This year's hurricane season affected the lives of many people. But there's a small light in the darkness---anyone affected by Harvey or Irma can qualify for natural disaster tax relief.

When a natural disaster hits your home, no amount of aid seems like enough. A supportive smile and a hot meal is better than nothing, but no one can wave away the damage done by tornadoes, floods, fires and other catastrophes.

When an area experiences a natural disaster, it can take years to fully recover—if the area fully recovers at all.

Those who lived through 2017 hurricanes Harvey and Irma know that first hand.

But when you need to rebuild, there’s no sense in ignoring the help you can get. One of the least-utilized forms of aid is tax relief – mostly because people aren’t aware of it. If you’re eligible for this kind of relief and follow the rules correctly, you can qualify for tax breaks and benefits that could save you thousands.

If you’ve experienced a natural disaster, read ahead to see how the IRS can help.

Who is covered?

According to the IRS, anyone whose tax records are located in a federally designated disaster area is considered to be an “affected taxpayer,” and is therefore eligible for special benefits. This includes not only individuals, but also business owners, business entities, sole proprietors, or any shareholder in an S Corporation.

If your tax preparer is in a disaster area, you may also qualify to have your return postponed or extended. However, the IRS requires that you do the following to be eligible:

  • Call the Disaster Assistance Hotline at 1-866-562-5227
  • Explain that your necessary records are located in a covered disaster area
  • Provide the FEMA Disaster Number of the county where your tax preparer is located

Special rules for affected taxpayers

Here is a partial list of the special rules and allowances made for those impacted:

Free access to retirement accounts

Affected taxpayers can borrow up to $100,000 from a qualified employer retirement plan, such as a 401(k), to help pay for damage and get their lives back on track. Normally the limit is the lesser of $50,000 or 50 percent of their vested total. They’re also allowed to skip paying the 10 percent early withdrawal penalty for retirement accounts, such as IRAs and 401(k)s.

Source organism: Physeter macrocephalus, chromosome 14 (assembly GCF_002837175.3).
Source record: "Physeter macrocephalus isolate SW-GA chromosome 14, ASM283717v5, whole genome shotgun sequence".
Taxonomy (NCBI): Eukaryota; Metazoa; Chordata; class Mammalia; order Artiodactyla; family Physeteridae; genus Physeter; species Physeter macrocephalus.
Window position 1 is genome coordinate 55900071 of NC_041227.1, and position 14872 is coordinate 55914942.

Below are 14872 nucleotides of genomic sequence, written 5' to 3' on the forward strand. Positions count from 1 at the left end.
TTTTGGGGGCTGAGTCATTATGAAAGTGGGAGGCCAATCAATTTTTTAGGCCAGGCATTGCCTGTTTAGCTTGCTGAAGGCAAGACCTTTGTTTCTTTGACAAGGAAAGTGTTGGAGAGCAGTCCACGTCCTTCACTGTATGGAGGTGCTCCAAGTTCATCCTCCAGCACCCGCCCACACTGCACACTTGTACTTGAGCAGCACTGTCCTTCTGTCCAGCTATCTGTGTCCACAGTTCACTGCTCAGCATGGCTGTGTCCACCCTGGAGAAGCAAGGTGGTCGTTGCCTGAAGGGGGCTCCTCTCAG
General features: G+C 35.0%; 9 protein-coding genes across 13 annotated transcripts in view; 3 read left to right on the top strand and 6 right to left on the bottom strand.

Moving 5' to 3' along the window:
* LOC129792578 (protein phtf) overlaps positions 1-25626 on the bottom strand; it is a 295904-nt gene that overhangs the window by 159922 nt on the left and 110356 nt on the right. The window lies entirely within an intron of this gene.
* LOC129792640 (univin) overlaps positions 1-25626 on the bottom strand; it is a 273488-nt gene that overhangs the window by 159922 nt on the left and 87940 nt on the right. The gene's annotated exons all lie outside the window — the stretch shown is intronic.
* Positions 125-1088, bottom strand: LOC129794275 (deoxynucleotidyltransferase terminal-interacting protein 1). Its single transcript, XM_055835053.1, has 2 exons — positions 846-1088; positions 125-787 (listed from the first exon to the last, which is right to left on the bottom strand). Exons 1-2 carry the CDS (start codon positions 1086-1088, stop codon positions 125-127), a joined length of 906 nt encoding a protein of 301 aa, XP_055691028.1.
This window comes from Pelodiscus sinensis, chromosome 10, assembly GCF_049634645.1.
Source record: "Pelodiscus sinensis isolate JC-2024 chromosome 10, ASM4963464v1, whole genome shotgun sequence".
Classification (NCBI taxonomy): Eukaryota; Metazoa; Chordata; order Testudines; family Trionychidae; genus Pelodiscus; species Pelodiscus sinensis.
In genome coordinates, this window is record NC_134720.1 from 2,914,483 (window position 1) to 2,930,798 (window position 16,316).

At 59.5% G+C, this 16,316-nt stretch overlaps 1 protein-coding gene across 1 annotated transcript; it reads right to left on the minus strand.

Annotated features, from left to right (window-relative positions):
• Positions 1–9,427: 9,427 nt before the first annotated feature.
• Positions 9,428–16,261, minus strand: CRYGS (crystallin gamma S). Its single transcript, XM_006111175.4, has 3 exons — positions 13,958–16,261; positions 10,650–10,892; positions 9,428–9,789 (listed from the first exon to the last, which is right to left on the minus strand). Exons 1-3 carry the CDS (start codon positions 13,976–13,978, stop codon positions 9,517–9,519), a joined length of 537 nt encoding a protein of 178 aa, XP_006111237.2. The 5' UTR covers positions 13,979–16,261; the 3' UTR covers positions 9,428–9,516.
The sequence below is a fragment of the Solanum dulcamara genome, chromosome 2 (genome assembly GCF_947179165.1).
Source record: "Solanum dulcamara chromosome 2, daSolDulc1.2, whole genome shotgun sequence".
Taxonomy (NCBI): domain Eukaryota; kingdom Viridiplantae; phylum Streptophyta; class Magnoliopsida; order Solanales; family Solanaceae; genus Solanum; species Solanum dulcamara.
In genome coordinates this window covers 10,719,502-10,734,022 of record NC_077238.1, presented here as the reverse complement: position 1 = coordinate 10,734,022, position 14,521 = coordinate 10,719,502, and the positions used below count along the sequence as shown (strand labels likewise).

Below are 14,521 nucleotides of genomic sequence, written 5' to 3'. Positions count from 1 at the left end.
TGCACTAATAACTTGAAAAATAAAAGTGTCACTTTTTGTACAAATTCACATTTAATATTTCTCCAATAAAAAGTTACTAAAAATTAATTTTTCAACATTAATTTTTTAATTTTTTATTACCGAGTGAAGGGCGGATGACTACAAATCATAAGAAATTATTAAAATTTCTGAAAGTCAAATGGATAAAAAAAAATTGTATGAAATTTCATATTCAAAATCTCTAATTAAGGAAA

Anyone who took out funds from their retirement account for a home purchase or remodel can return the money back to their account with no penalty, as long as they do so by February 28, 2018.

Extended deadline for tax filing

Because the normal six-month extension for tax returns was on October 16, 2017, consumers who were affected by the recent hurricanes or California wildfires will be allowed to further delay their filing until January 31, 2018. However, this does not allow them to avoid penalties on any tax payments that were due in April 2017. The extension only applies to returns, not payments due.

Businesses and sole proprietors can also postpone their September and January estimated quarterly tax filings to January 31, 2018. October quarterly payroll and excise tax return deadlines have also been extended to January 31, 2018.

Use last year’s income for the Earned Income Tax Credit and Child Tax Credit